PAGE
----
August 2016
Volume 16, Issue 12
Open Access
Vision Sciences Society Annual Meeting Abstract  |   September 2016
Super-fast endogenous allocation of temporal attention
Author Affiliations
  • Yaffa Yeshurun
    University of Haifa
  • Shira Tkacz-Domb
    University of Haifa
Journal of Vision September 2016, Vol.16, 592. doi:
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      Yaffa Yeshurun, Shira Tkacz-Domb; Super-fast endogenous allocation of temporal attention. Journal of Vision 2016;16(12):592. doi:

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      © ARVO (1962-2015); The Authors (2016-present)

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It well known that we can voluntarily allocate attention to a specific point in time at which we expect a relevant event to occur. In this study we examined the time course of this endogenous allocation of temporal attention with the constant foreperiod paradigm. In the 'contingent condition' of this paradigm, the foreperiod duration (i.e., the interval between the onset of a warning signal and the onset of the target) is constant within a block, but varies between blocks. Thus, within each block of this condition there was full temporal certainty. The target was a letter presented for a brief duration (16 ms), and the task was to identify the letter. Letter identification was not speeded. Unlike previous studies we included a wide range of foreperiods (75-2400 ms). Critically, to avoid effects of exogenous temporal attention we employed a warning signal that did not include an intensity change. Finally, the warning signal in the 'non-contingent condition' did not bear any temporal contingencies with the target (i.e., the point in time at which the target appeared and the point in time at which the signal appeared were randomly picked from completely independent distributions). Hence, in this condition there was no temporal certainty. We found significantly higher identification accuracy with than without temporal certainty. This finding supports the claim that the allocation of temporal attention to a specific point in time improves perceptual processing. Importantly, such effects of temporal attention were found even with the shortest foreperiod - 75 ms. This finding suggests that the allocation of endogenous temporal attention is extremely fast, faster than the allocation of endogenous spatial attention. Currently we are testing the other prevalent paradigm of temporal attention – the temporal orienting paradigm, with a similar range of foreperiods and a similar control for exogenous effects.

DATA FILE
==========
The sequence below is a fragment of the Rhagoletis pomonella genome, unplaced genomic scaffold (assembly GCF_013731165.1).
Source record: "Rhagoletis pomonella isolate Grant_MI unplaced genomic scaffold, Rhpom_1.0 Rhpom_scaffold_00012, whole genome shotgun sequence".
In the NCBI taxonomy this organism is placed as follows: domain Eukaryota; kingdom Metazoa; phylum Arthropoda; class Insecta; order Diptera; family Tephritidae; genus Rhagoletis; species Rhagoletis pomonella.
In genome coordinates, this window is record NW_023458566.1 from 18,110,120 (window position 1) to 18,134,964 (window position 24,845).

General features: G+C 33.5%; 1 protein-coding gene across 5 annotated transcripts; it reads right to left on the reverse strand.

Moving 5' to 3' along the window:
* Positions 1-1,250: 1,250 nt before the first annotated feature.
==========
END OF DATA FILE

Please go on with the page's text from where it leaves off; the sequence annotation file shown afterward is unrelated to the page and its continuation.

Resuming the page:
Meeting abstract presented at VSS 2016


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